Fighting for the remote control is about to get a whole lot more interesting.
TV makers are employing technological developments in the mobile and gaming sectors - voice recognition, gesture sensors and smartphone apps - to redesign the TV remote control, which is overdue for a makeover.
The new remotes are shipped only with the latest (and expensive) generation of smart TVs, and the speak-to-the-TV revolution is mostly limited to early tech adopters who are willing to tolerate early-stage kinks. But industry experts are betting the technology will improve over time to appeal to a wider base of customers who find the traditional remote control cumbersome and poorly designed.
"The struggle with the TV remote is obvious. It's difficult to find things," says Matt Revis, vice president of the handset and TV business for Nuance, a speech-recognition software developer that has worked with Samsung, LG and Panasonic and others to power their voice command features.
When LG starts selling its Google TV in May, it will ship its Magic Motion remote that retains its slender baton shape but works like a Nintendo Wii controller and allows viewers to use it to point and click on main menu options. It also has a scroll wheel for surfing the web. Its speech recognition is limited to allowing you to speak to the remote and search for shows. The motion sensor clicker and the scroll wheel are now standard features with all LG smart TVs.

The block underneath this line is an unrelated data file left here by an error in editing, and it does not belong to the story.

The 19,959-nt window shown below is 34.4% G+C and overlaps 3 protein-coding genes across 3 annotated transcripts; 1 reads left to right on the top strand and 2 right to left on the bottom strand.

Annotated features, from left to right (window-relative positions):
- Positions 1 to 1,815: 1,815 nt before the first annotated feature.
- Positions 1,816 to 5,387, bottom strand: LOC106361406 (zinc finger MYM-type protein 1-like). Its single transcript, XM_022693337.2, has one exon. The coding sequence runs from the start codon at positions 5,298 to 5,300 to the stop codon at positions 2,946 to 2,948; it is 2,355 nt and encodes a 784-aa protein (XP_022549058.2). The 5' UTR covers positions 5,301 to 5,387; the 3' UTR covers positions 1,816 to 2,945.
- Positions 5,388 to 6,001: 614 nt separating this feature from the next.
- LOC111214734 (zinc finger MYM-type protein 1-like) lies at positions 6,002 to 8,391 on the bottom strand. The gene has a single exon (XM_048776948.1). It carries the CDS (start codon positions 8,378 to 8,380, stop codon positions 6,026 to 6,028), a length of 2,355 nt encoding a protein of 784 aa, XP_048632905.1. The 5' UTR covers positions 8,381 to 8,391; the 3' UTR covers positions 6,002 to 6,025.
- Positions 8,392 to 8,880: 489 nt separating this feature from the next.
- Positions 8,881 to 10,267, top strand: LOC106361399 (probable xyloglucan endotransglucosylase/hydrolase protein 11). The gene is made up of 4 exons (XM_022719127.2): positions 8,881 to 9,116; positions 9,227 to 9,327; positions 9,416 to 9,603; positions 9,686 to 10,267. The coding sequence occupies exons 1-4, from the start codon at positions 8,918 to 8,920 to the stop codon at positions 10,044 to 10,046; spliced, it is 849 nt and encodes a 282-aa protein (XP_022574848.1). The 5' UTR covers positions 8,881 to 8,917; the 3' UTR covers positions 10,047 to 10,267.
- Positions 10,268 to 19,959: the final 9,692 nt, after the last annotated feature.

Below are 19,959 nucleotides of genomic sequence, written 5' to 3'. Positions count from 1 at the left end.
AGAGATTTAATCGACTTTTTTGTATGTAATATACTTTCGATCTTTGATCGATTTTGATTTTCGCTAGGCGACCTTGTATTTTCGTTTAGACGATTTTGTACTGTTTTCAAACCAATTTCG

TV makers are also experimenting with voice recognition in the TV set itself. Samsung Electronics recently released three smart TV models with a "Smart Interaction" remote system that lets you turn on the TV, navigate menus and surf the web just by standing nearby and speaking - no remote needed. A facial-recognition feature logs you into app accounts. You only need a remote for voice commands when you are not close enough to the built-in microphone on the TV.
Eight LG smart-TV models come with a microphone-equipped remote control you can use to dictate text and search the Internet, says Jay Vandenbree, head of LG's U.S. consumer electronics business.
TV makers are also tapping into the smartphone's possibilities. In early 2011, Google developed an Android app prototype, Google TV Remote, that works with Sony's Google TV for basic functions such as changing channels and volume.
The Samsung Remote, an app for Android and Apple's iOS devices, works with many recently released Samsung TVs and Blu-ray players. The Smart Remote app - developed jointly by Samsung and Peel, a startup company - turns a Galaxy Tab tablet computer with an infrared emitter into a remote control compatible with most TV sets and Blu-ray players, including non-Samsung products, says Ryan Bidan, a director of product marketing for Samsung.
By Roger Yu